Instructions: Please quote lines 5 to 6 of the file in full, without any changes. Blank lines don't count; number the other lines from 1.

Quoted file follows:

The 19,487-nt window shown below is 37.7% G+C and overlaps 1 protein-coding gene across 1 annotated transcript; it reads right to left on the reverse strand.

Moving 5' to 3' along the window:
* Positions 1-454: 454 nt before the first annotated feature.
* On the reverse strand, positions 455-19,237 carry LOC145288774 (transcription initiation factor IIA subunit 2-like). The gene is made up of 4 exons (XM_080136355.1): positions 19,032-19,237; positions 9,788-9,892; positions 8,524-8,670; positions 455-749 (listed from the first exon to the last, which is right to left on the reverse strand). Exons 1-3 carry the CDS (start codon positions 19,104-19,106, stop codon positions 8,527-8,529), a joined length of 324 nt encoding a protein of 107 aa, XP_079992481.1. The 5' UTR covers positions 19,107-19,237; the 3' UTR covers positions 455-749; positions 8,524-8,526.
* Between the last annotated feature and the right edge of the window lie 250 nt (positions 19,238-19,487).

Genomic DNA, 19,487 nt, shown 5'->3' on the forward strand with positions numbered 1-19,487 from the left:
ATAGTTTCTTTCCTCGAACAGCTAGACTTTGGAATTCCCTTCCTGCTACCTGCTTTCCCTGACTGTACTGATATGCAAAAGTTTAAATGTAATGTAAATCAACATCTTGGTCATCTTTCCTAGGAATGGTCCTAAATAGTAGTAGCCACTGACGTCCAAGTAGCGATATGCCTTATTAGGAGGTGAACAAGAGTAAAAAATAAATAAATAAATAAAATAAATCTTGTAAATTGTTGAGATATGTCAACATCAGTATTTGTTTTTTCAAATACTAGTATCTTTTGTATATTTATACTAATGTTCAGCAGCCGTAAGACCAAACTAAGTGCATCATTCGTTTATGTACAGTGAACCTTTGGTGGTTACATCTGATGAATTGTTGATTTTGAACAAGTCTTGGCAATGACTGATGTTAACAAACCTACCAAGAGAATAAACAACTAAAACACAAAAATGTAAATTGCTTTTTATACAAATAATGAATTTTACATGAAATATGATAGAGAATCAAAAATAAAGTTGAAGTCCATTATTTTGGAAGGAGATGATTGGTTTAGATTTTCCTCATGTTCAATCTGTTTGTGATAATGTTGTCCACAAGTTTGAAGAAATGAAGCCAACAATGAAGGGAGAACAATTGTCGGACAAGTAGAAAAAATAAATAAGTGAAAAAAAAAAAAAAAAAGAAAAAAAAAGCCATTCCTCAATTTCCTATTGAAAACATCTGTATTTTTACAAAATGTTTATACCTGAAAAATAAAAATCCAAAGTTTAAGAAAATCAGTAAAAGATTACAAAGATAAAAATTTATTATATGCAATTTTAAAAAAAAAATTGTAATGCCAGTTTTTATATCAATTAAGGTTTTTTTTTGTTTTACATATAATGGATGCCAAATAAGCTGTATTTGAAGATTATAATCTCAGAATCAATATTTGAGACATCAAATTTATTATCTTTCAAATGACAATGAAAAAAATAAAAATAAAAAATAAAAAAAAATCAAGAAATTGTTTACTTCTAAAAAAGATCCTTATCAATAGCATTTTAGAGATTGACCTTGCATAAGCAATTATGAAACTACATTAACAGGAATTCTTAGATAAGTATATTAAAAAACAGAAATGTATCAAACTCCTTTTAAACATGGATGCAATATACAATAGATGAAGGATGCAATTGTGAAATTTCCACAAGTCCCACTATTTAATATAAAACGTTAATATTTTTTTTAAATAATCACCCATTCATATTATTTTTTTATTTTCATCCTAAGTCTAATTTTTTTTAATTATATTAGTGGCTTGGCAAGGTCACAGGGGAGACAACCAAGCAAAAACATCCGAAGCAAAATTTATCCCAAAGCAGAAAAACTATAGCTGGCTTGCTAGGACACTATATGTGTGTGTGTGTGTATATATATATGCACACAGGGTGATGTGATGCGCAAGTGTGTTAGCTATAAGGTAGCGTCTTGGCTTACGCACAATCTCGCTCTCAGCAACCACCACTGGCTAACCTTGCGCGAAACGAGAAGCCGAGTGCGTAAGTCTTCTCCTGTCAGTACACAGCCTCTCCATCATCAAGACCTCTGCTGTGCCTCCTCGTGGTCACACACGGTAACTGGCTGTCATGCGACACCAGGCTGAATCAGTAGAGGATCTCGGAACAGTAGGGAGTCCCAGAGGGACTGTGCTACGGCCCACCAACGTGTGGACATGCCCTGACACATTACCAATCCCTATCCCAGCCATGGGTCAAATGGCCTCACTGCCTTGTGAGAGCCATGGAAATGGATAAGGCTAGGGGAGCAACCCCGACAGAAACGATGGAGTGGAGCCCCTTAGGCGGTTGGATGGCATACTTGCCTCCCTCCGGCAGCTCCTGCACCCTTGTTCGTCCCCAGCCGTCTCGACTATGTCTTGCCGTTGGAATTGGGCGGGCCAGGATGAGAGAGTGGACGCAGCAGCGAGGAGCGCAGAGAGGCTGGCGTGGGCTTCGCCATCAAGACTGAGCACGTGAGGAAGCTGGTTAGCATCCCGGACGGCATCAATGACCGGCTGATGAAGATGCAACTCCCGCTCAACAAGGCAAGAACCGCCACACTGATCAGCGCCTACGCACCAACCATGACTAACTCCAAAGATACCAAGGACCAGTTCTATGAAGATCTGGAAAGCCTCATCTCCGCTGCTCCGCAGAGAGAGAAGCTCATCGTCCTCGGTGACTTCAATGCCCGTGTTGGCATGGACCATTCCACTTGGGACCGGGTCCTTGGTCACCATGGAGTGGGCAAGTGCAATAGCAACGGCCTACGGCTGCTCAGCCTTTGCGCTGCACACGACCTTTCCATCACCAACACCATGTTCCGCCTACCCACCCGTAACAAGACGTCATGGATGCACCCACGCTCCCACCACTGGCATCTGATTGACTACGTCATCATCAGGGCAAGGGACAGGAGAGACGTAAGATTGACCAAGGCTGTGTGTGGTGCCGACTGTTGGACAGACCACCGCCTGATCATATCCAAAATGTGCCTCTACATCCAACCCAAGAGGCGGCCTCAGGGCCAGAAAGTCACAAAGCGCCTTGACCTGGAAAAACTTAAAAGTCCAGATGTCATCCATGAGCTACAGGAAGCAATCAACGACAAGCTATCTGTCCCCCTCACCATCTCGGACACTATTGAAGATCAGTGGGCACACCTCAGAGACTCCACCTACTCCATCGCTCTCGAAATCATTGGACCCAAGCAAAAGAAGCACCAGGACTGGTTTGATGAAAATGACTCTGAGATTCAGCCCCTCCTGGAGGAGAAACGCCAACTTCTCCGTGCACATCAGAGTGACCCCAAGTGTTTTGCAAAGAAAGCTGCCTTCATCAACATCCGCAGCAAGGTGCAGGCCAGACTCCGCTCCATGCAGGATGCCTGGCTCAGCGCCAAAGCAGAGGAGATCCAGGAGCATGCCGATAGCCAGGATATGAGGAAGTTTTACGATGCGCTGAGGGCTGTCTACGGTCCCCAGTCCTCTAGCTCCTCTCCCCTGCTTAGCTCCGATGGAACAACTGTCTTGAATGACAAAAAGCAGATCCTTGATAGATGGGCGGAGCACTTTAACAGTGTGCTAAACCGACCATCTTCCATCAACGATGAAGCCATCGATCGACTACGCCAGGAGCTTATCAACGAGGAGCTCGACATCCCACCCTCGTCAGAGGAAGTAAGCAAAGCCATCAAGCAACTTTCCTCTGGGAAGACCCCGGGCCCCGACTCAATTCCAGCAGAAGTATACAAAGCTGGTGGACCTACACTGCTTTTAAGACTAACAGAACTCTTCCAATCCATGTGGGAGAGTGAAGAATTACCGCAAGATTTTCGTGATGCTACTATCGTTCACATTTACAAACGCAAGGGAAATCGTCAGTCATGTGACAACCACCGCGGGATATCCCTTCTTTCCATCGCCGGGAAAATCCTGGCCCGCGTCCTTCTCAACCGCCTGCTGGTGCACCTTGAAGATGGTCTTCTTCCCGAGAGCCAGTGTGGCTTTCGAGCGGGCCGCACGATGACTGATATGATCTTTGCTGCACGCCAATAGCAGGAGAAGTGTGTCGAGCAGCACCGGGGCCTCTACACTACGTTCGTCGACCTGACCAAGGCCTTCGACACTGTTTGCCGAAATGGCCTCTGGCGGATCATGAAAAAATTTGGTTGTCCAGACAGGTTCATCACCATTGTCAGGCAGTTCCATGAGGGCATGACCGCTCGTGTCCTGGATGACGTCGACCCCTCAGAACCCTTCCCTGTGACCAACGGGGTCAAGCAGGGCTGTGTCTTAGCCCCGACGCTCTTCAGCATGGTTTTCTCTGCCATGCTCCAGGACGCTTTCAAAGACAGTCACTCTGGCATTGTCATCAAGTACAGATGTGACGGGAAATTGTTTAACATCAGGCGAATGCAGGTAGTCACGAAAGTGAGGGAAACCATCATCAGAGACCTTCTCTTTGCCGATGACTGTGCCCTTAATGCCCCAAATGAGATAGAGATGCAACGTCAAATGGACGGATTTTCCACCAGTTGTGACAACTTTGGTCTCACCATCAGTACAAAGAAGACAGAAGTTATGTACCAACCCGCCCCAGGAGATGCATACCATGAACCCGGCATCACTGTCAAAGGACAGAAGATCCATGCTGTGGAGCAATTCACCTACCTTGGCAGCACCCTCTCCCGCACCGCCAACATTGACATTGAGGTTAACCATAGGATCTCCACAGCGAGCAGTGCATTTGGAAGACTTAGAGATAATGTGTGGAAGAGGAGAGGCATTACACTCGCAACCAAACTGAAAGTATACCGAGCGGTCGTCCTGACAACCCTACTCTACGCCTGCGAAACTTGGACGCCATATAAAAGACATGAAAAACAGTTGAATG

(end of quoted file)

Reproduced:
* Between the last annotated feature and the right edge of the window lie 250 nt (positions 19,238-19,487).

Genomic DNA, 19,487 nt, shown 5'->3' on the forward strand with positions numbered 1-19,487 from the left: